Published
August 27, 2019 - 10:00am

Dear Doc: We surface-grind lots of stock (1mm per side) off of large plates (1,000mm × 500mm). Two cross-feed options are on our machine: 1) gradual, where the bed cross-feeds at a constant velocity throughout the forward and backward strokes, and 2) incremental, where the bed cross-feeds rapidly at the end of each stroke. There’s a lot of debate about which is better. What’s your take?

The Doc replies: I’m not a fan of gradual cross-feed, and here’s why.

First, let’s start with the basics. You have a lot of stock to remove. Therefore, you should use nearly the entire wheel width for roughing. This is a common mistake: using only, say, 20% of the wheel. If the wheel is 50mm wide, use nearly all that 50mm. Let’s say 90%, or 45mm. It’s ridiculous not to use almost all your wheel even if you have limited motor power. So when you do incremental cross-feed, have that wheel move over 45mm after each forward stroke and back stroke.

Different cross-feed styles for surface grinding. Image courtesy of J. Badger

You might wonder whether using more of the wheel will increase wheel wear and risk of burn. The answer is a resounding no. Wheel wear and burn risk depend mostly on the maximum Q-prime in a wheel. The equation is Q-prime = DOC in mm × traverse velocity in mm/sec. Notice that the cross-feed velocity (for the gradual cross-feed option), the cross-feed distance (for the incremental cross-feed option) or the wheel width isn’t part of this equation. Using 10%, 25%, 50% or 90% of your wheel width won’t change the risk of burn or the rate of wheel wear. The only thing it will do is increase the total spindle power and the risk of chatter. Assuming we’re OK on both of those, let’s use 90% of the wheel and reduce cycle time.

That brings us to the problem with gradual cross-feed: inefficiency. Let’s say the wheel finishes traversing the part on the forward stroke. The bed slows, stops and starts moving in the opposite direction for the reverse traverse. When the bed begins that reverse traverse, what fraction of the wheel is it using? Zero percent. That gradually becomes 10%, 20%, 30% and finally 90%, if that’s what you’ve set the velocity to achieve. It’s foolish to use only 0%, 10% and 20% of the wheel at the beginning of the stroke.

That’s why incremental cross-feed is better. When you get to the end of the stroke, you can move over almost the entire wheel and immediately use almost all the wheel. There’s no gradually decreasing overlap—just use the entire wheel.

This is illustrated in the figure shown here. Gradual cross-feed requires two strokes, forward and back, to get to 90% of the wheel. (Faster cross-feed velocity will cause you to overshoot and miss some of the workpiece.) Incremental cross-feed requires only one stroke. You can do the same job—with the same risk of burn and chatter—in half the number of strokes.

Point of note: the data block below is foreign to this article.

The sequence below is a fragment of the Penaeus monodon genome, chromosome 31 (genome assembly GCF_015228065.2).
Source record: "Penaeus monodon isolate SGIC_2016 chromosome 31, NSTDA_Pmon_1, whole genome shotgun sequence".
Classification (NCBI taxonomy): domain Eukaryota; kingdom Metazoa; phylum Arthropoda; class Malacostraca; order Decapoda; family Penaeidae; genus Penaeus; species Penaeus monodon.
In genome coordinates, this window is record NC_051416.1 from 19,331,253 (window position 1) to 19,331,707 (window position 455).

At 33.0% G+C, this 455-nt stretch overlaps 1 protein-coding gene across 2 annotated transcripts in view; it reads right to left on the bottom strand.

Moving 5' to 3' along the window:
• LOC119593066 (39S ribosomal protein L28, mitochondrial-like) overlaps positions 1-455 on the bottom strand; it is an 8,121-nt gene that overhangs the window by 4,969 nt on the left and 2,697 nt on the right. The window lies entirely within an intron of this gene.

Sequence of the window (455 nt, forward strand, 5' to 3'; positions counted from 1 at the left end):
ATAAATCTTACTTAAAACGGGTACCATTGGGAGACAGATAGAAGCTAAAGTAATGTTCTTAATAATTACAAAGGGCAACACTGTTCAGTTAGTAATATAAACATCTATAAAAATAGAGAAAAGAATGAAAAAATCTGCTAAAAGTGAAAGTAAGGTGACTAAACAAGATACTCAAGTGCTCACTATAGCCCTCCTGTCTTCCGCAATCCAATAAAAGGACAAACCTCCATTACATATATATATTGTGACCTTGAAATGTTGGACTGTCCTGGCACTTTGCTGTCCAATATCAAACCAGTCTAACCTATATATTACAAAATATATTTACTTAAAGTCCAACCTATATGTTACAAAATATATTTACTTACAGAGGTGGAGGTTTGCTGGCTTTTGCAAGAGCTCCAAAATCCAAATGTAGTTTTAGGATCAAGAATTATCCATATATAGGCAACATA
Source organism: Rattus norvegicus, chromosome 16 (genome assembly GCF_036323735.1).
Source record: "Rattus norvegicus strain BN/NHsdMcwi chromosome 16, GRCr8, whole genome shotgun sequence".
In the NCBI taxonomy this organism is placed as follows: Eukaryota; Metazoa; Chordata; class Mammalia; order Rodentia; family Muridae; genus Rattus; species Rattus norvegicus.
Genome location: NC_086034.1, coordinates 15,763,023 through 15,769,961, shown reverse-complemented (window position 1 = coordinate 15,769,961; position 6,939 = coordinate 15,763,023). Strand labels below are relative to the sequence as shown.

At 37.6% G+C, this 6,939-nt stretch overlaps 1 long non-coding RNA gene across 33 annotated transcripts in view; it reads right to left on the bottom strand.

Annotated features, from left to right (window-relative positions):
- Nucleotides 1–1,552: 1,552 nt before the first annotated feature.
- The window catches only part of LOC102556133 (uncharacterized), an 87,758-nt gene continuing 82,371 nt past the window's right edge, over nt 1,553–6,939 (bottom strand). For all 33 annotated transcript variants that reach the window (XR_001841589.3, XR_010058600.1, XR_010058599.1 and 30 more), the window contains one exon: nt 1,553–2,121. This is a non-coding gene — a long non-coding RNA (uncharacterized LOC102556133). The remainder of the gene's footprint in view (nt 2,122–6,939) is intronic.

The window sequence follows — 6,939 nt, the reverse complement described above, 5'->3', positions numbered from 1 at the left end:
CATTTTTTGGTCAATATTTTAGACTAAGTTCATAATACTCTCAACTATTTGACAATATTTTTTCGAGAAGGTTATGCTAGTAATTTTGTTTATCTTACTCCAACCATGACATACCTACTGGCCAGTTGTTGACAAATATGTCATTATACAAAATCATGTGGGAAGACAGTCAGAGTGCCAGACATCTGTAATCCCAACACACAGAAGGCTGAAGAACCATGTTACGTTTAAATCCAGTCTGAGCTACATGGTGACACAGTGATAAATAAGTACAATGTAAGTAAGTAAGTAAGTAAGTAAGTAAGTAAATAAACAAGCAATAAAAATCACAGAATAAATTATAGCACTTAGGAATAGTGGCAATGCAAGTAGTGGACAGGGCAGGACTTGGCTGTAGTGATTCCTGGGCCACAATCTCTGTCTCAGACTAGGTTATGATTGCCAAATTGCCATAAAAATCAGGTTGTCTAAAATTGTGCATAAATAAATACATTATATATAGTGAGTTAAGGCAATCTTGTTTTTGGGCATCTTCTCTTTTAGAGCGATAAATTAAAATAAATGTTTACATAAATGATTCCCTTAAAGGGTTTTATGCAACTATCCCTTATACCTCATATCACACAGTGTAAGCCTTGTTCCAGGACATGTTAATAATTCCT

Also, if you use an Al2O3 wheel on a “soft” workpiece, such as steel, hardened steel, stainless steel or a nickel-base alloy, you can get even fancier. Here’s how: 1) Dress the wheel supersharp. 2) Remove almost all the material at deeper DOCs while cross-feeding 90% of the wheel width (the roughing cycle). 3) Dress the wheel semidull. 4) Remove the last 50μm using 12.5% of the wheel width with a smaller DOC and traverse velocity (the finishing cycle). Granted, after the roughing cycle the surface will be a mess, but who cares. We’ll clean that with the duller dress and smaller cross-feed distance.

Using this method, it’s unbelievable how much you can reduce cycle time. I’ve had people attend my three-day class, return to their shops the next morning, try it and email me that evening saying they cut cycle time from eight hours to one with no adverse effects.

Related Glossary Terms

• chatter

chatter

Condition of vibration involving the machine, workpiece and cutting tool. Once this condition arises, it is often self-sustaining until the problem is corrected. Chatter can be identified when lines or grooves appear at regular intervals in the workpiece. These lines or grooves are caused by the teeth of the cutter as they vibrate in and out of the workpiece and their spacing depends on the frequency of vibration.

• grinding

grinding

Machining operation in which material is removed from the workpiece by a powered abrasive wheel, stone, belt, paste, sheet, compound, slurry, etc. Takes various forms: surface grinding (creates flat and/or squared surfaces); cylindrical grinding (for external cylindrical and tapered shapes, fillets, undercuts, etc.); centerless grinding; chamfering; thread and form grinding; tool and cutter grinding; offhand grinding; lapping and polishing (grinding with extremely fine grits to create ultrasmooth surfaces); honing; and disc grinding.

• overshoot

overshoot

Deviation from nominal path caused by momentum carried over from previous step, as when a tool is rapidly traversed a considerable distance to begin a cut. Usually applies to CNC machining and is prevented if the control has the appropriate look-ahead capability. See look-ahead; undershoot.

• surface grinding

surface grinding

Machining of a flat, angled or contoured surface by passing a workpiece beneath a grinding wheel in a plane parallel to the grinding wheel spindle. See grinding.